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2018 Free Agent Rankings: SGs

Saturday, June 16, 2018

Earlier this week, we ranked the top-10 free agent point guards set to hit the open market in July. Today, we tackle the shooting guard position.

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1. Tyreke Evans, Memphis Grizzlies:
Evans entered the free agent market last summer in an unenviable position. He had appeared in just 40 games in 2016-17, starting only six. The year prior, he missed 57 contests. Thus, he was forced to settle for a one-year, $3.3 million contract with Memphis. This summer, Evans brings far more bargaining power to the negotiating table. ‘Reke resurrected his career in Memphis, averaging 19.4 points, 5.1 rebounds, 5.2 assists, 1.1 steals, and 2.2 treys in 30.9 minutes. Per Basketball-Reference, he became the first player in franchise history to average more than five boards, five dimes, two triples and one steal per game over the course of a full season. He was also one of just two players to average at least 19/5/5 while shooting better than 39 percent from downtown in 2017-18. The other two were Stephen Curry and Kevin Durant. While Evans injury history is undeniably worrisome, GM’s will be eager to invest in a player capable of posting the numbers Evans did this past season.


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2. Kentavious Caldwell-Pope, Los Angeles Lakers:
Like Evans, Caldwell-Pope also inked a one-year deal last July, albeit for far more money ($17.7 million). KCP will be looking to secure a long-term, multi-year deal this time around. Although his offensive numbers don’t jump off the page, KCP has greatly improved accuracy from 3-point territory over the last few years. In 2015-16, Caldwell-Pope shot 30.9 percent from downtown on 4.9 attempts per contest. In 2017-18, he shot 38.3% on 5.6 attempts. Furthermore, KCP’s calling card since he entered the league has been his defensive abilities, which were on full display once again this past season. Lastly, he’s proven to be durable, never missing more than six games due to injury in any season over his entire five-year career.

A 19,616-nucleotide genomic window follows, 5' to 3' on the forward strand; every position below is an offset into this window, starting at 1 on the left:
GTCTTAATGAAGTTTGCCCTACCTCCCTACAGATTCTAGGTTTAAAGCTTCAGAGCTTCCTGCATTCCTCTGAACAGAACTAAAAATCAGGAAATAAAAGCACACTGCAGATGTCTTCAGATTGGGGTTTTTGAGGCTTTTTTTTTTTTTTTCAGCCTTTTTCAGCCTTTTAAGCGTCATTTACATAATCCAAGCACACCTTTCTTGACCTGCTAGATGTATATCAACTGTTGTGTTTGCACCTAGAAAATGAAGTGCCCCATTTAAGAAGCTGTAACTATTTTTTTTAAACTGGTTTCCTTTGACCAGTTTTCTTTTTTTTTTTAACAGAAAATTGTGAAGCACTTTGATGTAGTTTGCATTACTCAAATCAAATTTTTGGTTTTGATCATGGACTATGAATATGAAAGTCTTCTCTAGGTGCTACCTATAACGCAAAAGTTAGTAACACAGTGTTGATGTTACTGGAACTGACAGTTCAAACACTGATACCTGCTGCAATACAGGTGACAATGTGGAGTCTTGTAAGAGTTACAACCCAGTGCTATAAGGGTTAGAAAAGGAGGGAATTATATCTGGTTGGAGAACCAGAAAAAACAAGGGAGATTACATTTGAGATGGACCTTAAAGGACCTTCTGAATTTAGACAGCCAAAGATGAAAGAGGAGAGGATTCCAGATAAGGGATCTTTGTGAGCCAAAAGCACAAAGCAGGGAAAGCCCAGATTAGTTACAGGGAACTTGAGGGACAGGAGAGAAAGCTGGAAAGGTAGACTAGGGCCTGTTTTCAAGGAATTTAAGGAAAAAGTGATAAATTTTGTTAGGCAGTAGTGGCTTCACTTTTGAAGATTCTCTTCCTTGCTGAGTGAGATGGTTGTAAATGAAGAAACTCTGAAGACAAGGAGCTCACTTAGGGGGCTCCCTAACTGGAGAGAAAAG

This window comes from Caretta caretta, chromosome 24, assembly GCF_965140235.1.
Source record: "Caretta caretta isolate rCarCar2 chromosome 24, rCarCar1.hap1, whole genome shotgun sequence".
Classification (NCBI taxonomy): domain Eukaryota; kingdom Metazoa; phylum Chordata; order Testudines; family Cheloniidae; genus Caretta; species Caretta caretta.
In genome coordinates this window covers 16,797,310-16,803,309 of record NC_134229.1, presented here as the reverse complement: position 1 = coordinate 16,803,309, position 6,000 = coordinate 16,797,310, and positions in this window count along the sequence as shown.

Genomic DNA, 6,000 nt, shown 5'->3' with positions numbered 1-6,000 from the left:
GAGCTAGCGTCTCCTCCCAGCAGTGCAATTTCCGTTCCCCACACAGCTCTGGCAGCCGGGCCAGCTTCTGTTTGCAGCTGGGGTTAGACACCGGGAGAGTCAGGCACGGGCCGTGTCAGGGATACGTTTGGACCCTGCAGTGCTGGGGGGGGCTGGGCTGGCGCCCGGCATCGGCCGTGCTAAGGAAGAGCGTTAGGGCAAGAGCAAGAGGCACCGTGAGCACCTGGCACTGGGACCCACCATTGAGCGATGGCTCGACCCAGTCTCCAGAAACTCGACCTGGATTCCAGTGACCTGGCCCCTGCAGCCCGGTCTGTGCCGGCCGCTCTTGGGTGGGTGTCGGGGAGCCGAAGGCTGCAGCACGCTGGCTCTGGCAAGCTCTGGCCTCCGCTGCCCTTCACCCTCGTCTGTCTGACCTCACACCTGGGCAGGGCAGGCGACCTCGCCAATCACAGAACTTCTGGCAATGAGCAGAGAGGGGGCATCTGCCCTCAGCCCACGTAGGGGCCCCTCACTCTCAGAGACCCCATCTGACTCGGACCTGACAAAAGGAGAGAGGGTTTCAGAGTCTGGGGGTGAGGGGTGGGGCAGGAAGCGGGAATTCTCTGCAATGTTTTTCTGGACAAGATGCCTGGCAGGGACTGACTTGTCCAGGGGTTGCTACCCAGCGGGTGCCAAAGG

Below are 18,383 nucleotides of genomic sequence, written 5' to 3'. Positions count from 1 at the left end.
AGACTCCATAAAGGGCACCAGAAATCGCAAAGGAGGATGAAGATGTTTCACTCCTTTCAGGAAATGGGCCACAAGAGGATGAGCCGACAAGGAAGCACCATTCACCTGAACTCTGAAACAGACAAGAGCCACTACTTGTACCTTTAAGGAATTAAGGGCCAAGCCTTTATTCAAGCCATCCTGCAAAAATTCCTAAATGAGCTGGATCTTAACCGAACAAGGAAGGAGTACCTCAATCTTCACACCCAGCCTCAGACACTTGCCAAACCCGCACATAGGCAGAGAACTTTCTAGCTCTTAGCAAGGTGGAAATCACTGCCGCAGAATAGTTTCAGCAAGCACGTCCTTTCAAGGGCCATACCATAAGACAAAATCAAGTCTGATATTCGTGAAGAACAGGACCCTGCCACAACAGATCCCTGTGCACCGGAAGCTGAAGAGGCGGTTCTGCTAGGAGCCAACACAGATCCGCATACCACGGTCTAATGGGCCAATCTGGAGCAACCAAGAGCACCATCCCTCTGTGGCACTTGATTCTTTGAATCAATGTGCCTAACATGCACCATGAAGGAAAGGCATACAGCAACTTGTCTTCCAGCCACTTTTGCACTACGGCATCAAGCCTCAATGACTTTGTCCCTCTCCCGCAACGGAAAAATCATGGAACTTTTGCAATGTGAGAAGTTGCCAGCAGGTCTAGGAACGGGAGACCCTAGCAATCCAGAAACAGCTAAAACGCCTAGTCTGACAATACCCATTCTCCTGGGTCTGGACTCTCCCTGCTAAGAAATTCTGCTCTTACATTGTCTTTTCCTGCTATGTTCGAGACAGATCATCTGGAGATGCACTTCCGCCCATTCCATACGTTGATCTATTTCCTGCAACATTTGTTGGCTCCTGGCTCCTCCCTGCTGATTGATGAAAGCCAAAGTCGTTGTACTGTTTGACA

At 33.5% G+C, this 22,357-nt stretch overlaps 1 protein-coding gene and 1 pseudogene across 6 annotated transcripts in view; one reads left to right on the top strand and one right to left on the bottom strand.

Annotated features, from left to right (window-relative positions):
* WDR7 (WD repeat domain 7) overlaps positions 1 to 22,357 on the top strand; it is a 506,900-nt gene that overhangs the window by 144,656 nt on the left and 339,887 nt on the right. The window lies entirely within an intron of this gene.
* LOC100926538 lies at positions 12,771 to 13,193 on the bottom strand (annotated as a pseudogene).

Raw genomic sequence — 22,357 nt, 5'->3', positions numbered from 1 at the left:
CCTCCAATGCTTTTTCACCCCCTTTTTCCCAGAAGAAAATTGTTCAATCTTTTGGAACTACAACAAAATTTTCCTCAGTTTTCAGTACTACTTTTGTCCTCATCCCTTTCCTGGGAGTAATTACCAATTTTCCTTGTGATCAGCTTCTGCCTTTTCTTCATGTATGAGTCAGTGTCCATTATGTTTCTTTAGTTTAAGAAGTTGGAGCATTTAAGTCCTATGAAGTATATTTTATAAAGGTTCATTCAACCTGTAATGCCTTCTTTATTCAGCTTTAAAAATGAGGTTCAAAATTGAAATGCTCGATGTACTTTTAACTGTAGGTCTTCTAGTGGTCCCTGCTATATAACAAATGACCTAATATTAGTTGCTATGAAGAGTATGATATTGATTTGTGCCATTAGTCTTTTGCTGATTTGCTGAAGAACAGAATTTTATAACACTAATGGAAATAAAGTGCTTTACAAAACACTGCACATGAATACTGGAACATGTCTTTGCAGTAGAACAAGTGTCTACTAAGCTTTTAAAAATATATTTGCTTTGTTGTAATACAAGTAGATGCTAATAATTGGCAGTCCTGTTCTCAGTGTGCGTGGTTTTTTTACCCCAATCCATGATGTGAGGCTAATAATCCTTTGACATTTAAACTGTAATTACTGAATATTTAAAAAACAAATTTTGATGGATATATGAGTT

3. Marcus Smart, Boston Celtics (restricted):
The flaws in Smart’s game are obvious to anyone glancing at his statistics. For his career, Smart shoots just 36.0 percent from the floor and a frigid 29.3 percent from beyond the arc. Last season, he also averaged 2.4 turnovers per game. However, although his inefficiency on the offensive end is undoubtedly an issue, Smart’s positive impact on the other end of the floor is equally undeniable. He is a rugged, crafty defender who plays with unparalleled effort. His combination of strength, agility and high basketball-IQ allows him to guard multiple positions. There are also the difficult-to-quantify intangibles he brings to the table. Brad Stevens, Danny Ainge and fans throughout New England all agree that Smart has been an integral part of Boston’s success the last two years. The question is what type of price tag should be put on that total package. Smart has said he’s worth “more than $12-14 million.” If true, that may price him out of Boston’s budget.

4. Will Barton, Denver Nuggets:
Barton did everything asked of him in Denver last season. He started and came off the bench. He played point guard, shooting guard, small forward, and even PF in a pinch. Barton was especially effective when logging heavy minutes. He played 35+ minutes 31 times in 2017-18 and averaged 19.8 points, 6.0 boards, 4.6 assists and 1.4 steals on 44% shooting from three-point range in those contests. For teams in the market for a versatile, efficient wing, those numbers will be awfully enticing.


5. J.J. Redick, Philadelphia 76ers:
There were some doubts as to whether or not Redick was still an elite shooter heading into last summer. He experienced a decline in his production in 2016-17, when he averaged less than 15.2 points per game and shot below 45 percent from the floor for the first time since 2012-13. However, Redick bounced back in a big way for the Sixers. He averaged career-highs in points (17.1), rebounds (2.5) and 3-pointers (2.8) per game in his first season with Philadelphia, while also providing veteran leadership inside the young Sixers locker room.